To match this exciting week in Iowa politics, it’s only fitting to share an exciting wildfower. Eileen Miller contributed the spectacular photographs of Golden Corydalis (Corydalis aurea), as well as the commentary. Although this plant is native to Iowa and much of North America, I’ve never seen it in real life–only in wildflower guides.
This post is also an open thread: all topics welcome.
GOLDEN CORYDALIS (CORYDALIS AUREA)
by Eileen Miller
Only after posting a photo of the delicate yellow flowers and blue-green foliage of Golden Corydalis did I learn that the plant is on our list of state-threatened species. John Pearson, botanist/ecologist, with the DNR, pointed this out to me. He also said that this plant had never been recorded in Carroll county, which is where I’ve seen it bloom in May for years.
Now I realize that Corydalis aurea is a rare, native plant found in scattered localities throughout the state. According to the map that John Pearson sent me, it’s been recorded in Dickinson, Cerro Gordo, Winneshiek, Allamakee, Harrison, Warren, Marion, Poweshiek, Muscatine, Appanoose, Van Buren, and now, Carroll counties.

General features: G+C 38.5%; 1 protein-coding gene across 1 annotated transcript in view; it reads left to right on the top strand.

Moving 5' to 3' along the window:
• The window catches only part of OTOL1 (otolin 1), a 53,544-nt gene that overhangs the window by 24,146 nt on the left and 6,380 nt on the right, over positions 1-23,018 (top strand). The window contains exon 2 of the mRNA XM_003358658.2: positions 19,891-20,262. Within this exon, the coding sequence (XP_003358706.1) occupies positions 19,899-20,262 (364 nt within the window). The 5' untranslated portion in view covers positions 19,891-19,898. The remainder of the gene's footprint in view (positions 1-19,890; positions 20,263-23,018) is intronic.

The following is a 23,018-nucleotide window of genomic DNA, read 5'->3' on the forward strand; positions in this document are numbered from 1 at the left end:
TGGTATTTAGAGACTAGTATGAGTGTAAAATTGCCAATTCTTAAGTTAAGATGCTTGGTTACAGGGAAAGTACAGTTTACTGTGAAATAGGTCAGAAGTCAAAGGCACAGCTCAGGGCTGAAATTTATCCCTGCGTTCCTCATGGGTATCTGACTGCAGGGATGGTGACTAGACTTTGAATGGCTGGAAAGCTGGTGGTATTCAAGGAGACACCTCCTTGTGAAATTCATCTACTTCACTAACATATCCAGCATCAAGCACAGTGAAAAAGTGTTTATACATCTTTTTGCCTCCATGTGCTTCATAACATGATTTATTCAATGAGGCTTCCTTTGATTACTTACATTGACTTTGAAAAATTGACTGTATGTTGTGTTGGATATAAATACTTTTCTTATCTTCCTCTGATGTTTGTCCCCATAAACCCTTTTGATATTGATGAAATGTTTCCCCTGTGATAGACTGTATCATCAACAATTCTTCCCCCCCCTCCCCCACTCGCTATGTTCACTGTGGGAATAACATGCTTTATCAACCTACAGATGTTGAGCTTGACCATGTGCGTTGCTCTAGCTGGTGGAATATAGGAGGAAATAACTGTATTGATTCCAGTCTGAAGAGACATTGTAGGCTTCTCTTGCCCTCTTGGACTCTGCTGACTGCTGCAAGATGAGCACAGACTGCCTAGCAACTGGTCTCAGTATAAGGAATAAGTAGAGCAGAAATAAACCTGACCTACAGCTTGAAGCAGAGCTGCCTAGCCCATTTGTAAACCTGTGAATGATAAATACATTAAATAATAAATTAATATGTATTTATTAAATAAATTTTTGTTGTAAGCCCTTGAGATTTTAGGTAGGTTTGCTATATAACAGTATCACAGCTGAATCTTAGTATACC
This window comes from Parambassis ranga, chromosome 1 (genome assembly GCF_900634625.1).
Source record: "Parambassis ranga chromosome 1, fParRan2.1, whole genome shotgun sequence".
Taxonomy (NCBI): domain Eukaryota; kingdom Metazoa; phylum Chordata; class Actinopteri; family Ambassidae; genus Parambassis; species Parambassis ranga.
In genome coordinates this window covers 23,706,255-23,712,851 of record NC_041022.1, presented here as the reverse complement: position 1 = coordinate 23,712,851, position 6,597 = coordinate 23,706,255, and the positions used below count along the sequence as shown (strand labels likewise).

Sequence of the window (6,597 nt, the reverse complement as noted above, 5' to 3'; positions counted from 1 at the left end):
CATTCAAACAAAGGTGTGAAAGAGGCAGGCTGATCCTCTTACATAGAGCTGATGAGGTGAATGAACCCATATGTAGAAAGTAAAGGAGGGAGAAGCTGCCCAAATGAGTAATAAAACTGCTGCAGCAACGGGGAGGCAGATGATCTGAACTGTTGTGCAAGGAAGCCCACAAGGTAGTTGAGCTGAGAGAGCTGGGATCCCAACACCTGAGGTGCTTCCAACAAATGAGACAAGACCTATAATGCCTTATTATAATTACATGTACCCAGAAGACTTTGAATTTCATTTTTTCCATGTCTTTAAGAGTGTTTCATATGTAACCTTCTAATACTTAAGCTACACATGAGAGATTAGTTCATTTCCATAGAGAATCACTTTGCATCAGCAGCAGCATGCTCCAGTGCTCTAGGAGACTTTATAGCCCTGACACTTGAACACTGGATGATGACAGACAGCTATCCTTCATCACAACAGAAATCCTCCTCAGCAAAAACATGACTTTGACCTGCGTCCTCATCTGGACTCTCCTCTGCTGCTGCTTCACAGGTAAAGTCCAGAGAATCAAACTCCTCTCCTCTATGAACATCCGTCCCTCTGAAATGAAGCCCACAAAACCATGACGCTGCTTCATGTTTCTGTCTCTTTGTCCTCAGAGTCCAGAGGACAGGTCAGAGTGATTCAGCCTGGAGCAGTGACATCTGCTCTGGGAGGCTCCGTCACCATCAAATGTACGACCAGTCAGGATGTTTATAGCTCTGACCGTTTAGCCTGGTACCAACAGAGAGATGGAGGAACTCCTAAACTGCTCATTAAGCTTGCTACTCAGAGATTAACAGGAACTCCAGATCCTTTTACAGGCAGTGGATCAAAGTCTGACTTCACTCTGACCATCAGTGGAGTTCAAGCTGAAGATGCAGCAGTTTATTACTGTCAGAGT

This short, delicate plant of the Poppy family (Papaveraceae) grows in sandy/gravelly soils. Its flowers are found in clusters at the top of the plant. After flowering, the plant produces finger-like seed pods.
The five photos below are of the flowers, foliage and seed pods of this soft-spoken, amazing little plant.